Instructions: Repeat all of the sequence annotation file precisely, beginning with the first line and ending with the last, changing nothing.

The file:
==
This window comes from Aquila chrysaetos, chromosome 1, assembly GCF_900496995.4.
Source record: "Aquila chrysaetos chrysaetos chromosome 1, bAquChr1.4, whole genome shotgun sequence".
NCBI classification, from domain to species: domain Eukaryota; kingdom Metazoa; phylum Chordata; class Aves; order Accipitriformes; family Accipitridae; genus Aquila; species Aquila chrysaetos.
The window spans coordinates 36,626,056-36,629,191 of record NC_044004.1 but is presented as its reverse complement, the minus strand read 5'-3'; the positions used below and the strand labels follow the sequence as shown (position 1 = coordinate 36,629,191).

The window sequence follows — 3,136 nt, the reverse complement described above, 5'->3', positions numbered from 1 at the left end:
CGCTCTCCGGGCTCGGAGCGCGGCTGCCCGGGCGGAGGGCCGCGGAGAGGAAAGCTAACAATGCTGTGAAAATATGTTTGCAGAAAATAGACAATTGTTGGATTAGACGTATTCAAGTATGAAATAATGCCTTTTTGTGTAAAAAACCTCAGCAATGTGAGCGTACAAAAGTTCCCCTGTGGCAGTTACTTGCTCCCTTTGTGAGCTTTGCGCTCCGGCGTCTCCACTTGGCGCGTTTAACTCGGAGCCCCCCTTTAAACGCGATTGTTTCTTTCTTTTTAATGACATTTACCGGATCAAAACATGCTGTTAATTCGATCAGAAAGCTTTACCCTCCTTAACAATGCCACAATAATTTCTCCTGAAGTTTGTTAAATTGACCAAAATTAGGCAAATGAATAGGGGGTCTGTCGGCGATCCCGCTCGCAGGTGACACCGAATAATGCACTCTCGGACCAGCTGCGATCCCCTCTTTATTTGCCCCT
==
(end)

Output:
This window comes from Aquila chrysaetos, chromosome 1, assembly GCF_900496995.4.
Source record: "Aquila chrysaetos chrysaetos chromosome 1, bAquChr1.4, whole genome shotgun sequence".
NCBI classification, from domain to species: domain Eukaryota; kingdom Metazoa; phylum Chordata; class Aves; order Accipitriformes; family Accipitridae; genus Aquila; species Aquila chrysaetos.
The window spans coordinates 36,626,056-36,629,191 of record NC_044004.1 but is presented as its reverse complement, the minus strand read 5'-3'; the positions used below and the strand labels follow the sequence as shown (position 1 = coordinate 36,629,191).

The window sequence follows — 3,136 nt, the reverse complement described above, 5'->3', positions numbered from 1 at the left end:
CGCTCTCCGGGCTCGGAGCGCGGCTGCCCGGGCGGAGGGCCGCGGAGAGGAAAGCTAACAATGCTGTGAAAATATGTTTGCAGAAAATAGACAATTGTTGGATTAGACGTATTCAAGTATGAAATAATGCCTTTTTGTGTAAAAAACCTCAGCAATGTGAGCGTACAAAAGTTCCCCTGTGGCAGTTACTTGCTCCCTTTGTGAGCTTTGCGCTCCGGCGTCTCCACTTGGCGCGTTTAACTCGGAGCCCCCCTTTAAACGCGATTGTTTCTTTCTTTTTAATGACATTTACCGGATCAAAACATGCTGTTAATTCGATCAGAAAGCTTTACCCTCCTTAACAATGCCACAATAATTTCTCCTGAAGTTTGTTAAATTGACCAAAATTAGGCAAATGAATAGGGGGTCTGTCGGCGATCCCGCTCGCAGGTGACACCGAATAATGCACTCTCGGACCAGCTGCGATCCCCTCTTTATTTGCCCCT